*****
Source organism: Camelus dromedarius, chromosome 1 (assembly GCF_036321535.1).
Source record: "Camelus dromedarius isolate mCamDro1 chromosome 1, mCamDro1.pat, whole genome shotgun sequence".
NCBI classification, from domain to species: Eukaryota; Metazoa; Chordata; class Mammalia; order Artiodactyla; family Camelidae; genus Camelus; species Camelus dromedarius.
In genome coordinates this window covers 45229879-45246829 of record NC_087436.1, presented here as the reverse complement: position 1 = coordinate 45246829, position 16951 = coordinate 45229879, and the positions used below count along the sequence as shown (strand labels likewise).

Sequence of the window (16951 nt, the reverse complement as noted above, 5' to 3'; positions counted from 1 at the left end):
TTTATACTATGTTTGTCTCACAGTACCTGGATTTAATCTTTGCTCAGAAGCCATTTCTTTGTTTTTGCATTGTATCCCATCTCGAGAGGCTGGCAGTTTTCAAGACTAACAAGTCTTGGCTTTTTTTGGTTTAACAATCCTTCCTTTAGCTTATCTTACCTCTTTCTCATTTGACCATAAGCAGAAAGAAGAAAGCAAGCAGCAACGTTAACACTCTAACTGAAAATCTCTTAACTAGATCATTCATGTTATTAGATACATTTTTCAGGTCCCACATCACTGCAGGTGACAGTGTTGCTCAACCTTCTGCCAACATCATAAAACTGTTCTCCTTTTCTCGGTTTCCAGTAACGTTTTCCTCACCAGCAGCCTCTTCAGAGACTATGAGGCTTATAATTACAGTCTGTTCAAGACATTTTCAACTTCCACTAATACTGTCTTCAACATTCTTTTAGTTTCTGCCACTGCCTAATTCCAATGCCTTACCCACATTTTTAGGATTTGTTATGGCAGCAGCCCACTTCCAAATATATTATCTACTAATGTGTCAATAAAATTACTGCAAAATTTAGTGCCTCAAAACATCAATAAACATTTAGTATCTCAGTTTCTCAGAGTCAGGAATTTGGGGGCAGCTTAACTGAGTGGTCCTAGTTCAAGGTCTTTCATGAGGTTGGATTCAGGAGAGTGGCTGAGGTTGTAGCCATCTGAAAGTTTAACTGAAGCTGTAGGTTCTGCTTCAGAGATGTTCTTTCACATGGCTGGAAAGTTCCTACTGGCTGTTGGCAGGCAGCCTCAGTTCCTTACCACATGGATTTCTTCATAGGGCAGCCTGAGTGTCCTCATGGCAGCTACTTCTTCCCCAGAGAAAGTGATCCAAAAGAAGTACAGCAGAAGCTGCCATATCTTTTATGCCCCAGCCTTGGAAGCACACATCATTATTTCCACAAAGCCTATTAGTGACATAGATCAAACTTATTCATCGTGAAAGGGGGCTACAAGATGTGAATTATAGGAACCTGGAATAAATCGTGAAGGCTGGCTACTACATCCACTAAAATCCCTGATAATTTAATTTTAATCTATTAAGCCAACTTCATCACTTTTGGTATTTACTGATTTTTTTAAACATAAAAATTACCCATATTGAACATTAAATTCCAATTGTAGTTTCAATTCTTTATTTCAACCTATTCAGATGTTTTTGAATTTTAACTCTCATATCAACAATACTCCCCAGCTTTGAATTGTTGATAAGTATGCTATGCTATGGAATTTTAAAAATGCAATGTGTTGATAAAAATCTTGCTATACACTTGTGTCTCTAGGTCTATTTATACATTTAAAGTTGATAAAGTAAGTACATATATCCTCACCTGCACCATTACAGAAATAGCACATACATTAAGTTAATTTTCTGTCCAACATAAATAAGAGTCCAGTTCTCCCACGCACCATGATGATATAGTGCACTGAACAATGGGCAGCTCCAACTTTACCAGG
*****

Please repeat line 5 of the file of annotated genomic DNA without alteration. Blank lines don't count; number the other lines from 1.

Sequence of the window (16951 nt, the reverse complement as noted above, 5' to 3'; positions counted from 1 at the left end):